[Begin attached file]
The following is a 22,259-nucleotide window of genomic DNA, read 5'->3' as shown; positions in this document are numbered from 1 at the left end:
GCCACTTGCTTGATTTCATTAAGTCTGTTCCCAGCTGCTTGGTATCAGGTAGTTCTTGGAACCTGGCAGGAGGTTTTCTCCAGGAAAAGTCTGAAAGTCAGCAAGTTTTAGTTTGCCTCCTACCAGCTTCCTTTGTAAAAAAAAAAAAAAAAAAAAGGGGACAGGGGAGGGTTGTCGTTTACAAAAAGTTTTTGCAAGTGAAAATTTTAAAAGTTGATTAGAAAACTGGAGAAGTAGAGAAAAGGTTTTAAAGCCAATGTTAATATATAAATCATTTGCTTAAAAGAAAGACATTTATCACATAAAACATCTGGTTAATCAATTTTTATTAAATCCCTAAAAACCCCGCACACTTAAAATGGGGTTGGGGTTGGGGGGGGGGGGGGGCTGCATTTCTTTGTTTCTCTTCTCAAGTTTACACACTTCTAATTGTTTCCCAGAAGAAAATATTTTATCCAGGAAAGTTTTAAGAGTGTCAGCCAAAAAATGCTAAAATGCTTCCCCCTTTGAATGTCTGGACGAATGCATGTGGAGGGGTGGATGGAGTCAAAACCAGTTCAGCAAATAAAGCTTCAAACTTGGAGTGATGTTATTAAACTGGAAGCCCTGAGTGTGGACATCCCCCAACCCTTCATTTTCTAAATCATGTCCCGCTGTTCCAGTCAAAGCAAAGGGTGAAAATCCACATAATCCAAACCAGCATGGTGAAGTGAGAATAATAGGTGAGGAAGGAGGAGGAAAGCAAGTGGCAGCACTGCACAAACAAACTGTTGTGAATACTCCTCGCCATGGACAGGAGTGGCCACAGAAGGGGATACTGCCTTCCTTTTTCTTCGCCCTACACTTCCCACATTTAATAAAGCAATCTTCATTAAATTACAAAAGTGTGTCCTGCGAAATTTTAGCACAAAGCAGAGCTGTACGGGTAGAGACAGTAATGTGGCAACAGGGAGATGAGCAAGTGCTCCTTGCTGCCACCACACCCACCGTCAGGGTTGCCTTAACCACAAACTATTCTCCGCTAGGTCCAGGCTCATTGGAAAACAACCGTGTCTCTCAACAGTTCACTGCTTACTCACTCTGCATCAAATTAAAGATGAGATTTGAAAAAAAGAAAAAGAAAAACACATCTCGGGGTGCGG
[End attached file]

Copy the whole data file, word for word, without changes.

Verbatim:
The following is a 22,259-nucleotide window of genomic DNA, read 5'->3' as shown; positions in this document are numbered from 1 at the left end:
GCCACTTGCTTGATTTCATTAAGTCTGTTCCCAGCTGCTTGGTATCAGGTAGTTCTTGGAACCTGGCAGGAGGTTTTCTCCAGGAAAAGTCTGAAAGTCAGCAAGTTTTAGTTTGCCTCCTACCAGCTTCCTTTGTAAAAAAAAAAAAAAAAAAAAGGGGACAGGGGAGGGTTGTCGTTTACAAAAAGTTTTTGCAAGTGAAAATTTTAAAAGTTGATTAGAAAACTGGAGAAGTAGAGAAAAGGTTTTAAAGCCAATGTTAATATATAAATCATTTGCTTAAAAGAAAGACATTTATCACATAAAACATCTGGTTAATCAATTTTTATTAAATCCCTAAAAACCCCGCACACTTAAAATGGGGTTGGGGTTGGGGGGGGGGGGGGGCTGCATTTCTTTGTTTCTCTTCTCAAGTTTACACACTTCTAATTGTTTCCCAGAAGAAAATATTTTATCCAGGAAAGTTTTAAGAGTGTCAGCCAAAAAATGCTAAAATGCTTCCCCCTTTGAATGTCTGGACGAATGCATGTGGAGGGGTGGATGGAGTCAAAACCAGTTCAGCAAATAAAGCTTCAAACTTGGAGTGATGTTATTAAACTGGAAGCCCTGAGTGTGGACATCCCCCAACCCTTCATTTTCTAAATCATGTCCCGCTGTTCCAGTCAAAGCAAAGGGTGAAAATCCACATAATCCAAACCAGCATGGTGAAGTGAGAATAATAGGTGAGGAAGGAGGAGGAAAGCAAGTGGCAGCACTGCACAAACAAACTGTTGTGAATACTCCTCGCCATGGACAGGAGTGGCCACAGAAGGGGATACTGCCTTCCTTTTTCTTCGCCCTACACTTCCCACATTTAATAAAGCAATCTTCATTAAATTACAAAAGTGTGTCCTGCGAAATTTTAGCACAAAGCAGAGCTGTACGGGTAGAGACAGTAATGTGGCAACAGGGAGATGAGCAAGTGCTCCTTGCTGCCACCACACCCACCGTCAGGGTTGCCTTAACCACAAACTATTCTCCGCTAGGTCCAGGCTCATTGGAAAACAACCGTGTCTCTCAACAGTTCACTGCTTACTCACTCTGCATCAAATTAAAGATGAGATTTGAAAAAAAGAAAAAGAAAAACACATCTCGGGGTGCGG